(CN) – A political watchdog group filed a complaint with the IRS claiming a nonprofit charity headed by the wife of Alabama U.S. Senate candidate Roy Moore broke the law by using its contributions to advocate for her husband’s campaign.
In a letter sent to the IRS on Thursday, the Campaign Legal Center asked the agency to immediately investigate the Foundation for Moral Law, alleging it used its Facebook page to share “official campaign advertisements” and wrote messages in support of Moore’s campaign to members of its email list. FML’s president is Moore’s wife, Kayla Moore.
“Charities play an important role in civil society and their individual members have complete freedom to engage in partisan politics,” said Brendan Fischer, CLC’s director of federal and FEC reform. “It is illegal for the organizations themselves to use tax-exempt resources to intervene in political elections, and it is the job of the IRS to ensure it stays that way.”
The complaint to the IRS comes on the eve of the runoff primary between Moore and Luther Strange.
Moore, former chief justice of the Alabama Supreme Court, is running against Strange, the state’s former attorney general, for a U.S. Senate seat left vacant when Jeff Sessions was tapped for attorney general in the Trump administration. The runoff vote between the two Republicans is Sept. 26.
This weekend, the candidates are scheduled to hold blowout rallies featuring some of their biggest endorsers to push their supporters to the polls Tuesday. They seek the Republican nomination for the Senate seat, in a race which will ultimately be decided in a special election Dec. 12.
According to the CLC, if a charitable organization distributes written statements to support or oppose a particular candidate, it can lose its nonprofit status because it no longer qualifies for the nonprofit designation under IRS rules.
CLC’s letter to the IRS claims the Moores’ foundation sent emails previewing the launch of Moore’s campaign and linked to statements made by the campaign.
A look at FML’s Facebook page shows that it started sharing links to news articles announcing the start of Moore’s Senate campaign in late April.
For example, on April 26, the foundation posted a link to an AL.com story titled “Roy Moore announces run for US Senate: Alabama chief justice challenging Luther Strange.” With the link, the foundation wrote: “UPDATE ON OUR FOUNDER.”
Moore’s announcement came less than a week after the Alabama Supreme Court affirmed the state’s Court of the Judiciary decision to remove him as the state’s chief justice. That court found Moore violated judicial ethics when he told probate judges in Alabama to ignore the U.S. Supreme Court’s decision legalizing same-sex marriage.
It was Moore’s second suspension from the state’s high court. He was also benched in 2003 for refusing to remove a monument of the Ten Commandments.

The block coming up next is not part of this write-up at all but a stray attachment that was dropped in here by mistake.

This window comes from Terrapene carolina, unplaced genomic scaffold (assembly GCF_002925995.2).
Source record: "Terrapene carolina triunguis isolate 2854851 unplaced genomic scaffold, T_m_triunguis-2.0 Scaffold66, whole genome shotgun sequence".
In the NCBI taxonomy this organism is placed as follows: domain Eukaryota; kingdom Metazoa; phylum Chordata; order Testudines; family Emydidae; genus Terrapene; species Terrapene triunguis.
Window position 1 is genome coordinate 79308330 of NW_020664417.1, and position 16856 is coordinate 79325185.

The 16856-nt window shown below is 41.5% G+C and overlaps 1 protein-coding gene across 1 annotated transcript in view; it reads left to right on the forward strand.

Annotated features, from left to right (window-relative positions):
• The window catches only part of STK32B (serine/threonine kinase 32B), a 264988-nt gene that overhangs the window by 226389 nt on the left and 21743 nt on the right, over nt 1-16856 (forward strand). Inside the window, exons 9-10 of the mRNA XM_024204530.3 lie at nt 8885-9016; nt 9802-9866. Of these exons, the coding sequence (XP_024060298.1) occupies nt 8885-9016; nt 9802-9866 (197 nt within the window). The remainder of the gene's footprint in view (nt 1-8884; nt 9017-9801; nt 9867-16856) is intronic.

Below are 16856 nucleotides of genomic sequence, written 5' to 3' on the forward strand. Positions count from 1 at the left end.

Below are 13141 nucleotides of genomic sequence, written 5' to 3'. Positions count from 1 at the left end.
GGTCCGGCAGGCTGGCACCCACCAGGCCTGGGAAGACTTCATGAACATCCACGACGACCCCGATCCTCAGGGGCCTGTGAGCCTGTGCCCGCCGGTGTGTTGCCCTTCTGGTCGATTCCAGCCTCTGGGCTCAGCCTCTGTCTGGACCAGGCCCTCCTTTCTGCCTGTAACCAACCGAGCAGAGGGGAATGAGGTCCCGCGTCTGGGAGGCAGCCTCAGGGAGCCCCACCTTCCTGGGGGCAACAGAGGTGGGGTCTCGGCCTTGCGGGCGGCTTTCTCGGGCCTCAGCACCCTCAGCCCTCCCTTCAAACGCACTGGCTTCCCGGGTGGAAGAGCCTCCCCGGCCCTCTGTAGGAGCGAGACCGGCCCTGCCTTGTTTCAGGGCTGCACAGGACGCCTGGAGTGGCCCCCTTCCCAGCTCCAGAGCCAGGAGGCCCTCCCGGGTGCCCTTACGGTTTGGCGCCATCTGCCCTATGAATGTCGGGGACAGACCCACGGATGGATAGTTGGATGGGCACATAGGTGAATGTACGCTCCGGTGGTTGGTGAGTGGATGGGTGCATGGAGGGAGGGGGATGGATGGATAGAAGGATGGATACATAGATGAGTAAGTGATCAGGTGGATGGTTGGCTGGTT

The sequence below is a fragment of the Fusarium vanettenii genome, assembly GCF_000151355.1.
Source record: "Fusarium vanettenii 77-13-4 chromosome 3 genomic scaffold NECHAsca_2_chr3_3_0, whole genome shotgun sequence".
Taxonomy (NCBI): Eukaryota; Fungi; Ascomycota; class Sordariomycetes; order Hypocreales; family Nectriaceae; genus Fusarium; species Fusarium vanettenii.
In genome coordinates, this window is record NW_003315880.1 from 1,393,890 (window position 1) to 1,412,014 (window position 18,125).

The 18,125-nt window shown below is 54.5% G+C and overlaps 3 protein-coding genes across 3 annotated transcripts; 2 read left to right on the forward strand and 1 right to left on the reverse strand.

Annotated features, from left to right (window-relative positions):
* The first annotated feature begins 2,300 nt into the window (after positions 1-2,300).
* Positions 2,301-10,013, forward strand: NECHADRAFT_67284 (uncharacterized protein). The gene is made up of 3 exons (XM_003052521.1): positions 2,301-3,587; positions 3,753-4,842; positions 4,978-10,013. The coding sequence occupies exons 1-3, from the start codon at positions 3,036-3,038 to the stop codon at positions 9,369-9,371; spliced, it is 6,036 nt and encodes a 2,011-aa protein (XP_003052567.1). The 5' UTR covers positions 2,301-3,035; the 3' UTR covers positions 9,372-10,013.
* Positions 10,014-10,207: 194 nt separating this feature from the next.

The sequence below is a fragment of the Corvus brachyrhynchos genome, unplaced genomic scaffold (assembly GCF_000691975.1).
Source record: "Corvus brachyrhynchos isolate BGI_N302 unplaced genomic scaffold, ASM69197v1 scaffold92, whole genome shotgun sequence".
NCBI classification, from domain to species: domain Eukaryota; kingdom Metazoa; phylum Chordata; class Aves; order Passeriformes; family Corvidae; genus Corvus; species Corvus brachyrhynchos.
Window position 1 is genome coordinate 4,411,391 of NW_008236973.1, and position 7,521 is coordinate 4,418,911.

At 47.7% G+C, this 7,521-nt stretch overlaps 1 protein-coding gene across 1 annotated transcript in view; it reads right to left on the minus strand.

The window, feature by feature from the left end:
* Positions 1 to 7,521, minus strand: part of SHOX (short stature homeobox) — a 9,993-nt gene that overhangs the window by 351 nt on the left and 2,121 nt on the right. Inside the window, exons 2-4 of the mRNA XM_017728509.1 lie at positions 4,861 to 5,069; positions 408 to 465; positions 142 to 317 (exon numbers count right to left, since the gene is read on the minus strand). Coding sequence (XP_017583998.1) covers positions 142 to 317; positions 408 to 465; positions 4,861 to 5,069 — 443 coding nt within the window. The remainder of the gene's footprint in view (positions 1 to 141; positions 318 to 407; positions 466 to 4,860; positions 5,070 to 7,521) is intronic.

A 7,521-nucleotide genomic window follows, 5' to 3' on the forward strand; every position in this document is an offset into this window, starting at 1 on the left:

On Aug. 2, FML shared a post written by Kayla Moore. It was a press release attacking the Senate Leadership Fund for producing a television advertisement that said Moore was heavily compensated when he was head of the foundation.
The Senate Leadership Fund is a PAC that supports Strange, who was appointed to fill the Sessions’ former seat on an interim basis.
The press release included a statement by FML board member John Bentley: “I am calling on Mr. Strange to demand this Ad be pulled from every station. If he fails to do so, he is personally endorsing this lie. In fact, I am so outraged that I am personally joining the request to have Governor [Kay] Ivey have the Alabama Ethics Commission look into all past and current dealings of Luther Strange. Luther has dropped to a new low by attacking our Foundation with gross distortions and untruths.”
FML took in $372,030 in grants and contributions in 2014, according to documents submitted to the IRS.
Its mission, it told the IRS, is “educating the public and promoting current litigation activity aimed at moral and religious issues.”
That includes submitting amicus briefs, providing legal counsel in religious liberty cases and hosting seminars to educate the public and pastors about the separation of church and state and IRS rules on nonprofits, according to its website.
FML attorney Matthew Clark said in a statement that the foundation “has and will always abide by the rules set forth by the Internal Revenue Service.”
“The CLC’s sudden interest in the foundation is politically-motivated, and we suggest they abide by the rules for political engagement to which they are supposedly so committed,” Clark said.
Moore’s campaign did not immediately respond Thursday to a request for comment.
The Moores started FML in December 2002, shortly after a federal judge ordered Roy Moore to remove a statue of the Ten Commandments that he placed in the courthouse in Montgomery. Moore’s refusal to remove the monument ultimately caused him to be removed from his position as Alabama chief justice for the first time the following year.
The CLC describes itself as a nonpartisan law organization focusing on protecting voting rights, particularly in the face of dark money creeping into the political process. Former Federal Election Commission Chair Trevor Potter started the organization in 2002.
Then-President George H.W. Bush nominated Potter, a Republican, to the commission in 1991. In 2012, Potter helped Stephen Colbert start his satirical super PAC, Americans for a Better Tomorrow, Tomorrow.
The CLC recently released results of a poll that found 71 percent of Americans want the Supreme Court to limit gerrymandering, and also called on Facebook to disclose which foreign organization bought ads on its platform to sway the 2016 presidential elections.